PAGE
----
*J. C. Garrison and R. Y. Chiao*

- Published in print:
- 2008
- Published Online:
- September 2008
- ISBN:
- 9780198508861
- eISBN:
- 9780191708640
- Item type:
- chapter

- Publisher:
- Oxford University Press
- DOI:
- 10.1093/acprof:oso/9780198508861.003.0019
- Subject:
- Physics, Atomic, Laser, and Optical Physics

This chapter examines the evolution of an open system — the sample — with the quantum Liouville equation for the world density operator. The fundamental approximation is that the action of the sample ...
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This chapter examines the evolution of an open system — the sample — with the quantum Liouville equation for the world density operator. The fundamental approximation is that the action of the sample on the environment is negligible compared to the action of the environment on the sample. This leads to the master equation for the (reduced) sample density operator. Photons in a cavity and a two-level atom are presented as examples. The P-function representation of the sample density operator yields the Fokker-Planck equation. This is used to show the robustness of coherent states, and to describe a driven mode in a lossy cavity. The discussion next turns to quantum jumps and their experimental observation. Quantum jumps are related to the master equations by means of the Monte Carlo wavefunction algorithm, quantum trajectories, and quantum state diffusion.Less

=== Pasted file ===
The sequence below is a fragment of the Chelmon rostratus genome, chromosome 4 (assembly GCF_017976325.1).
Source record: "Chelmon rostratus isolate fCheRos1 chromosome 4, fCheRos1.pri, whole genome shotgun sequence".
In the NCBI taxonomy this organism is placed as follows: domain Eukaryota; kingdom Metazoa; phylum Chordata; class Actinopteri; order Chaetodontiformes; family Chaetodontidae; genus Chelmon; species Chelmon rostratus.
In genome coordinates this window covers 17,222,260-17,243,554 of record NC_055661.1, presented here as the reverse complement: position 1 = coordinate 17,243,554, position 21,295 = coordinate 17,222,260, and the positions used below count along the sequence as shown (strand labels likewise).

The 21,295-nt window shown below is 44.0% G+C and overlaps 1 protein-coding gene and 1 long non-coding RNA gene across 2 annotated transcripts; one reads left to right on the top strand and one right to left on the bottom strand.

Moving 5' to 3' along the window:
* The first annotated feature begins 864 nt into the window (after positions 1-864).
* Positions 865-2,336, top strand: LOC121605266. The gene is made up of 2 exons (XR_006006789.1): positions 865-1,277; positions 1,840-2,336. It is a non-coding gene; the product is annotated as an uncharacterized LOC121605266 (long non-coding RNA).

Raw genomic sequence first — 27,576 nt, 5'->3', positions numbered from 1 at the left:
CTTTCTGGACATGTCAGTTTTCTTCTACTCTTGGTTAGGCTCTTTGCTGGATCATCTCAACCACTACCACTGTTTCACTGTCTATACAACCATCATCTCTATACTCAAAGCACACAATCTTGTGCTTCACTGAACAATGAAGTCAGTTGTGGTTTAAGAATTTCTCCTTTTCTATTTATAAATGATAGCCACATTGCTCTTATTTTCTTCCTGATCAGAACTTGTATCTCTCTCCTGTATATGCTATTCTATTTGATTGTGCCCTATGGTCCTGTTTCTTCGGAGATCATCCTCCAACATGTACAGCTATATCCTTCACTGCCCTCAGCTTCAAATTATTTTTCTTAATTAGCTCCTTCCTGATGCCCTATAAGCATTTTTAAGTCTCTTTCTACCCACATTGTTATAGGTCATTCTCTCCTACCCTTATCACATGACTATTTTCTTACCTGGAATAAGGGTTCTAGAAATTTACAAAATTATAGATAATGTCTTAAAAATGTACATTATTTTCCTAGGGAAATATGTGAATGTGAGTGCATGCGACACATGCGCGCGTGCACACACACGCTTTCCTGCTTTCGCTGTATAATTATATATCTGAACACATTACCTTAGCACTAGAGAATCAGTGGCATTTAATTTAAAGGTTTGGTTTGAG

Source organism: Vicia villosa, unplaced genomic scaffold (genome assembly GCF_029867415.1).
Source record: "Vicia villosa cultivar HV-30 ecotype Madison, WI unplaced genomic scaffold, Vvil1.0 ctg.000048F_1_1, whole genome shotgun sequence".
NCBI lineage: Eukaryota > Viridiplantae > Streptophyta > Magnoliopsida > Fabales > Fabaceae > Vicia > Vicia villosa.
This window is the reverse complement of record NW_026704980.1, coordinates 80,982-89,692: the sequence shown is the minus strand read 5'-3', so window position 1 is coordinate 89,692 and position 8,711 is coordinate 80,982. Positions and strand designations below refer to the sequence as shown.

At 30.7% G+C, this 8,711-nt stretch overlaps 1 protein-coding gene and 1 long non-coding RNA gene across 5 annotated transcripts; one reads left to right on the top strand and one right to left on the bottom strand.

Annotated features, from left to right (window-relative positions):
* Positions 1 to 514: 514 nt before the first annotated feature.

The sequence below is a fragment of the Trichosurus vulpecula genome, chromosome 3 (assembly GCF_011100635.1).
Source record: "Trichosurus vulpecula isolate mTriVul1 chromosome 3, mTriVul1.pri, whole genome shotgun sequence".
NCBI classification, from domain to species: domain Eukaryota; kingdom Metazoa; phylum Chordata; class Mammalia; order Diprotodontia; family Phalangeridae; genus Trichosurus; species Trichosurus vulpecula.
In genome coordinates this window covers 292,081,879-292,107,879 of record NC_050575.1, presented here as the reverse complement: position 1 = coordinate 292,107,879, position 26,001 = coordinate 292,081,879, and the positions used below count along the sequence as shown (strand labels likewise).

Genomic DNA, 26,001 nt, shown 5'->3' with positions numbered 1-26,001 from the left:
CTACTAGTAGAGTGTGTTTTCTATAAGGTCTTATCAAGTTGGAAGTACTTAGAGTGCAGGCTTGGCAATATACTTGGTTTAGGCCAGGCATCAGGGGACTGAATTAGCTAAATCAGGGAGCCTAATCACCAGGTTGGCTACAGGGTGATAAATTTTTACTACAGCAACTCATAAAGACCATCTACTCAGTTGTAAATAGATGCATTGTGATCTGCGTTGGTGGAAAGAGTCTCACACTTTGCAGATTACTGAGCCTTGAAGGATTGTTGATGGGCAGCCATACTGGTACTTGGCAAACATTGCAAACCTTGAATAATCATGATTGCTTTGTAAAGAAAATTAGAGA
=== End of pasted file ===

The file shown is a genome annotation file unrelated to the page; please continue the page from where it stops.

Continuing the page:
This chapter examines the evolution of an open system — the sample — with the quantum Liouville equation for the world density operator. The fundamental approximation is that the action of the sample on the environment is negligible compared to the action of the environment on the sample. This leads to the master equation for the (reduced) sample density operator. Photons in a cavity and a two-level atom are presented as examples. The P-function representation of the sample density operator yields the Fokker-Planck equation. This is used to show the robustness of coherent states, and to describe a driven mode in a lossy cavity. The discussion next turns to quantum jumps and their experimental observation. Quantum jumps are related to the master equations by means of the Monte Carlo wavefunction algorithm, quantum trajectories, and quantum state diffusion.

*Sandip Tiwari*

- Published in print:
- 2020
- Published Online:
- November 2020
- ISBN:
- 9780198759867
- eISBN:
- 9780191820830
- Item type:
- chapter